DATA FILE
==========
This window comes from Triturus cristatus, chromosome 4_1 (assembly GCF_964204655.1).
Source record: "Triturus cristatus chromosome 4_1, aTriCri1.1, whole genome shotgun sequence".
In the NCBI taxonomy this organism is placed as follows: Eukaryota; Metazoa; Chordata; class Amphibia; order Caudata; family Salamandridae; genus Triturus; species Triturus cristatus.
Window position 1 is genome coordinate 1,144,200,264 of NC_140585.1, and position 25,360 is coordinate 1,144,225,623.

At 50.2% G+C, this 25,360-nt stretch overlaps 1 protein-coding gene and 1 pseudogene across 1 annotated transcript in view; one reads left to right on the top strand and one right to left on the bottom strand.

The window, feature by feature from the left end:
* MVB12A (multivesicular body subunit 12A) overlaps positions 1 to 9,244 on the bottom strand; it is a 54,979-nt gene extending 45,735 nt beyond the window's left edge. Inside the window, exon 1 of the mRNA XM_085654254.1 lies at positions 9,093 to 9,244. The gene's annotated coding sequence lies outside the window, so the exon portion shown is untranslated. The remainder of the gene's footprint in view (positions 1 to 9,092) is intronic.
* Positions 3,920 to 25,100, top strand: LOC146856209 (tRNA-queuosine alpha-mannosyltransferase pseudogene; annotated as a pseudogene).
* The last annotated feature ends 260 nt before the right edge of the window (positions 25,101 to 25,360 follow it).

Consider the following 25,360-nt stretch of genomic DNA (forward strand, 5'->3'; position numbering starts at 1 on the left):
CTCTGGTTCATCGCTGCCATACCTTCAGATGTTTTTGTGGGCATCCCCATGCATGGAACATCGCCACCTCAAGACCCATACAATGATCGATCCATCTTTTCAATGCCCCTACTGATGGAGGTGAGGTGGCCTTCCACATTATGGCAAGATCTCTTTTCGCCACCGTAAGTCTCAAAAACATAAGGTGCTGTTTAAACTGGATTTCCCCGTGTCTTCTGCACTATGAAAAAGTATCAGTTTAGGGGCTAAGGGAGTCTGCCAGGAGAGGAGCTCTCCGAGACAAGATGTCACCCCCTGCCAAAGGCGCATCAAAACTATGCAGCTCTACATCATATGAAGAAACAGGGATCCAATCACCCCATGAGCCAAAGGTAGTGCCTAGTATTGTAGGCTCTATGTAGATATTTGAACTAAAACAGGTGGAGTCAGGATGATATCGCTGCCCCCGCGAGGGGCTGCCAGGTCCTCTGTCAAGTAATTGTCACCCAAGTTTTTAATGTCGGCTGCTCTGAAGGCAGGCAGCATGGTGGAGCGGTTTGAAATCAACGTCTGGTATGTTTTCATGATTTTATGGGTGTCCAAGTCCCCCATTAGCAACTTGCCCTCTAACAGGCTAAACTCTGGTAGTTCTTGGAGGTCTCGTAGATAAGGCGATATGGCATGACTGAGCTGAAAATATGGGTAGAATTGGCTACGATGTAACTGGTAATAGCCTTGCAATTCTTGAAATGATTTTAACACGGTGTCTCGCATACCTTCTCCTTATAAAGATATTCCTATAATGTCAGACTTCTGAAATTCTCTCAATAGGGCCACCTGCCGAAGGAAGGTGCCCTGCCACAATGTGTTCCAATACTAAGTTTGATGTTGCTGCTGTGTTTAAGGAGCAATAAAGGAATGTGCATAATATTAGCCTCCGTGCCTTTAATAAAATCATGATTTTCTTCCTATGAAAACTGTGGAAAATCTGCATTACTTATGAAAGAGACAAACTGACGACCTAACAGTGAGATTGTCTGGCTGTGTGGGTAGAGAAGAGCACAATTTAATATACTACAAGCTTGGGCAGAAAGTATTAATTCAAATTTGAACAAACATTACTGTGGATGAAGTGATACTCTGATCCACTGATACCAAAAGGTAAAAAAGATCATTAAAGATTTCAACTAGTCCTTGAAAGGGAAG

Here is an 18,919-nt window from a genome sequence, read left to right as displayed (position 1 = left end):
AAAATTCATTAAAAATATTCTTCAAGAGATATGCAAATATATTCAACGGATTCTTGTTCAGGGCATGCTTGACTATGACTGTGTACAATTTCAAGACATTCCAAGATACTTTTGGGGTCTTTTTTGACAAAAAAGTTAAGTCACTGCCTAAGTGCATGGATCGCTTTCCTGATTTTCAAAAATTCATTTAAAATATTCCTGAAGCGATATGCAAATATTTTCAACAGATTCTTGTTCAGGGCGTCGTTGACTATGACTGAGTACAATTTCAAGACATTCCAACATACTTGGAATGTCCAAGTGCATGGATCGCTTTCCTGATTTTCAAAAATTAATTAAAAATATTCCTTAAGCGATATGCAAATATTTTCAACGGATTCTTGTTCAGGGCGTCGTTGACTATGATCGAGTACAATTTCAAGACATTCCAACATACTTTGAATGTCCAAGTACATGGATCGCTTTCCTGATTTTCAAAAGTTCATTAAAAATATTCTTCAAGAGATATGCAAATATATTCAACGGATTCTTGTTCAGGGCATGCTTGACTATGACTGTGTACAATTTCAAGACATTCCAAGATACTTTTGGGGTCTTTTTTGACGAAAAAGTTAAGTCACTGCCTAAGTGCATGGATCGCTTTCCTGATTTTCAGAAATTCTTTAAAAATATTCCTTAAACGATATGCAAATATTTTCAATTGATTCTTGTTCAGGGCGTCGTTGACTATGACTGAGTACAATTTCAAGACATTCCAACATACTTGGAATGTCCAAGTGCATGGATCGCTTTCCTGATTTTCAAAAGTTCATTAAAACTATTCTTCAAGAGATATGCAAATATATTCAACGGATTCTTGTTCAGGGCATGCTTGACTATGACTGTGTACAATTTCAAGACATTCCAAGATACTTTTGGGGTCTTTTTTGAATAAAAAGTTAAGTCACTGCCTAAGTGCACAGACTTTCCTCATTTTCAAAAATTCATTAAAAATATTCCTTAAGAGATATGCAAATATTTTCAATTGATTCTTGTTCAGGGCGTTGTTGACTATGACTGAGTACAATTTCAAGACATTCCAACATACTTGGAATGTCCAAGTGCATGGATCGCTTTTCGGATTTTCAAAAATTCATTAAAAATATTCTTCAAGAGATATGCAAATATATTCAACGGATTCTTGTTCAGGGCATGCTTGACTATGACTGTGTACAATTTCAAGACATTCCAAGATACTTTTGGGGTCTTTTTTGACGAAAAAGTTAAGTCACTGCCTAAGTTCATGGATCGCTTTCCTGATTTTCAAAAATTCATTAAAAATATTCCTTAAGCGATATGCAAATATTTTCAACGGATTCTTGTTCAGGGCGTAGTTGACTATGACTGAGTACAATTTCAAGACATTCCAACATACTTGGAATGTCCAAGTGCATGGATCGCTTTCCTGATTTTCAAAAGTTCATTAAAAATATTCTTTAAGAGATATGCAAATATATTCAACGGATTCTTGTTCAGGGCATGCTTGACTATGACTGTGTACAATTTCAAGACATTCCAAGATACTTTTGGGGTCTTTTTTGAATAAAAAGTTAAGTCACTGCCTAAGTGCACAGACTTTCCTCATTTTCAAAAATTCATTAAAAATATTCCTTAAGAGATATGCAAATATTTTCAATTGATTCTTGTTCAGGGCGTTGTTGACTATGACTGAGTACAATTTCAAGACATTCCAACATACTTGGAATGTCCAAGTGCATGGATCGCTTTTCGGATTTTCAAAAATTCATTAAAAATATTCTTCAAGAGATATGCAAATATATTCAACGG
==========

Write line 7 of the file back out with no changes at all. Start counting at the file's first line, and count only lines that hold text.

* MVB12A (multivesicular body subunit 12A) overlaps positions 1 to 9,244 on the bottom strand; it is a 54,979-nt gene extending 45,735 nt beyond the window's left edge. Inside the window, exon 1 of the mRNA XM_085654254.1 lies at positions 9,093 to 9,244. The gene's annotated coding sequence lies outside the window, so the exon portion shown is untranslated. The remainder of the gene's footprint in view (positions 1 to 9,092) is intronic.